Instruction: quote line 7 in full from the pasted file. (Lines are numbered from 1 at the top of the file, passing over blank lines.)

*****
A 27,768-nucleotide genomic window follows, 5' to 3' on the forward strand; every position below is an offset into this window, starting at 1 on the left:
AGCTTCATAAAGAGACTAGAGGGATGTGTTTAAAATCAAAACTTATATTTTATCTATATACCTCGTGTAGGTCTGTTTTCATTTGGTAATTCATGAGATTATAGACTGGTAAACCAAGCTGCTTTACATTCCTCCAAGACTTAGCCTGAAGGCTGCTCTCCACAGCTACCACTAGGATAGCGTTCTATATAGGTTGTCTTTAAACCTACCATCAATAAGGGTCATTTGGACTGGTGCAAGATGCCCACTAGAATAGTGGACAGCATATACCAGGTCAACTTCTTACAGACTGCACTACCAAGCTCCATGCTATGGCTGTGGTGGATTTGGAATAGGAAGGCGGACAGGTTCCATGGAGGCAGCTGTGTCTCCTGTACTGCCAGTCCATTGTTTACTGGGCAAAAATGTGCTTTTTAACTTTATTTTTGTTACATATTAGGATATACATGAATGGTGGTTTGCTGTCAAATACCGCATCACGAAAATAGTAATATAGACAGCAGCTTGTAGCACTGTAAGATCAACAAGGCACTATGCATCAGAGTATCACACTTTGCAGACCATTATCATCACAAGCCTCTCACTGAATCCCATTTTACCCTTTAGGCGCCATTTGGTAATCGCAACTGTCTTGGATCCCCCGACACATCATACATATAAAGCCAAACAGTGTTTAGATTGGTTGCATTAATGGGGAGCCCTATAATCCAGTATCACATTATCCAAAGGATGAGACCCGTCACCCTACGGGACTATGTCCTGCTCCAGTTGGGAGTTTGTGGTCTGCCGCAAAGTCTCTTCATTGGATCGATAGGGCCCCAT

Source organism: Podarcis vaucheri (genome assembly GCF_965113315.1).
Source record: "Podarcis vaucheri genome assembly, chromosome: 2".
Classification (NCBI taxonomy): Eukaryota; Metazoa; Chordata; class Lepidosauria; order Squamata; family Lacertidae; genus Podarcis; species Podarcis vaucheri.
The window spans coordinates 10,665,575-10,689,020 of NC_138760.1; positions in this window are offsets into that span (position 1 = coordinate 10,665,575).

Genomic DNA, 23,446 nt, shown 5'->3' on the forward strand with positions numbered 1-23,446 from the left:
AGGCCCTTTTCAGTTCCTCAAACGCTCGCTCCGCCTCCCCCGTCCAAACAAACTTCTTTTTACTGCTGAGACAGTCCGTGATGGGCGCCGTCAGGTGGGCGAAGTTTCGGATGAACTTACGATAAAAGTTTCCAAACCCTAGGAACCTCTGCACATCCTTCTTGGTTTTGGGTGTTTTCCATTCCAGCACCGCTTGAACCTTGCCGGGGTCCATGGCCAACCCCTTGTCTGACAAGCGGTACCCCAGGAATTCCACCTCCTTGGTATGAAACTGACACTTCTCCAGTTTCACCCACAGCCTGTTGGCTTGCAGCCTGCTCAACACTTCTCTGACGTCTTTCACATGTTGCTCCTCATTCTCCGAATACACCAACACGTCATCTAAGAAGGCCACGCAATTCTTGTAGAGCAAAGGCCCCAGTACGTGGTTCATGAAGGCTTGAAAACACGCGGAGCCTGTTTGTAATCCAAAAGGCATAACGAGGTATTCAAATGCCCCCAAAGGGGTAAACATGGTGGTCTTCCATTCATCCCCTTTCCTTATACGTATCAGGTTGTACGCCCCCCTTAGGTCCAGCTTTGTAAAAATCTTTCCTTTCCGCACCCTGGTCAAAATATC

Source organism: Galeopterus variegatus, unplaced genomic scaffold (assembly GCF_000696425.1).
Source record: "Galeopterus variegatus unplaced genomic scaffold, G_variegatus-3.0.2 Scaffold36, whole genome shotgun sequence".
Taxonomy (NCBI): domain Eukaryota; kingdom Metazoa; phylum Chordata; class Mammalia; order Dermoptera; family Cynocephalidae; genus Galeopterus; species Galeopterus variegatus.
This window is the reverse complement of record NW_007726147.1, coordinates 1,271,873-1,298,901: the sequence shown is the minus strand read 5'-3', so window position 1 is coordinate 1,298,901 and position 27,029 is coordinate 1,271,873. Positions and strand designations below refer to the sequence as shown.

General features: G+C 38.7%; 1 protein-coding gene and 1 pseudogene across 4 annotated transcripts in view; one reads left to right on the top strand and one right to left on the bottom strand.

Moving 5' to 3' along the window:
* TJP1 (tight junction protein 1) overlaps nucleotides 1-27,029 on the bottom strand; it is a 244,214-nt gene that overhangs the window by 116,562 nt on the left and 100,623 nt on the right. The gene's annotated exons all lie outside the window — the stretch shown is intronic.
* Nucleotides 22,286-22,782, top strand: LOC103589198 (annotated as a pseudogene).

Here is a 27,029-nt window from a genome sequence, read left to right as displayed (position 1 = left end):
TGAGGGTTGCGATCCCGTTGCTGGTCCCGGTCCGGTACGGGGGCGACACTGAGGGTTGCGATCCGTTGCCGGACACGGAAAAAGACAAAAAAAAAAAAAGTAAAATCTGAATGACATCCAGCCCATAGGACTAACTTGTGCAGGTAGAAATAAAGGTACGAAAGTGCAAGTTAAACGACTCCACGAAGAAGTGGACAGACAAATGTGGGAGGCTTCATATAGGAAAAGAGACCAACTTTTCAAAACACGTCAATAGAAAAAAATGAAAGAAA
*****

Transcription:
Genomic DNA, 23,446 nt, shown 5'->3' on the forward strand with positions numbered 1-23,446 from the left: